Lack of front line jobs

McDonalds Pay points

McDonalds Pay points

For the show ‘A Secret Life‘ (see a trailer here) we interviewed nearly 200 people about their experiences as a teenager which were used to create the script for this outdoor promenade theatre show. We interviewed two age groups, teens of today and OAPs (aged 75 years+). We found that finding work in the 1920s was a lot easier to come across than now as well as a lot more pressure on children today to “do well at school”. If you wanted work in the 20s, you could just go down the road and ask, and those jobs went on to more skilled higher paid roles. But that’s not surprising when you see that nowadays companies are automating a lot of those accessible “front end desk jobs”, it’s cheaper to have a machine than a human doing the work. Take McDonalds for example; you can now choose, order and pay for your meal without even talking to any staff. When I’m at the supermarket, I sometimes find staff tills empty yet a queue for the automated tills?!. Are we being programmed that having the unpredictability of talking to another human at a supermarket too much for us to bear?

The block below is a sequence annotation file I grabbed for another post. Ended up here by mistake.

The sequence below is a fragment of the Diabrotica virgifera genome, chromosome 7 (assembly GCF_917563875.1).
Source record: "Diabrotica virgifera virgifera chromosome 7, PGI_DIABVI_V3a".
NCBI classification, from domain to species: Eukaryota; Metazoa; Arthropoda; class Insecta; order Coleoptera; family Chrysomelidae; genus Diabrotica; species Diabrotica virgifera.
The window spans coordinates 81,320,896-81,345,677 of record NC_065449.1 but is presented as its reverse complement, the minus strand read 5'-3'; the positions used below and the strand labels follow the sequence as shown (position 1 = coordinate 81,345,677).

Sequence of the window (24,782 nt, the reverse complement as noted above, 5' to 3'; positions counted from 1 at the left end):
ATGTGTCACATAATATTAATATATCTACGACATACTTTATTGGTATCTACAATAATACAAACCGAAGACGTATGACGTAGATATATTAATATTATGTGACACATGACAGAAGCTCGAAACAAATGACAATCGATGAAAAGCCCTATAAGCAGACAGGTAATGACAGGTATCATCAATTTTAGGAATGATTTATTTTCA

If it’s getting harder to get a leg up on the job ladder, shouldn’t we be teaching our children more about how to create their own jobs?

The shift to creativity - Reinventing homemade to allow home product production – Reinventing homemade to allow home product production

I feel now that creativity is more important than ever. It’s now become even easier to create creative products without the need of offshoring the production of the product allowing people to start their own micro-businesses. Just take a look at GlowForge! An amazing laser cutter tool to create and sell creative products from home. Brilliant for prototyping.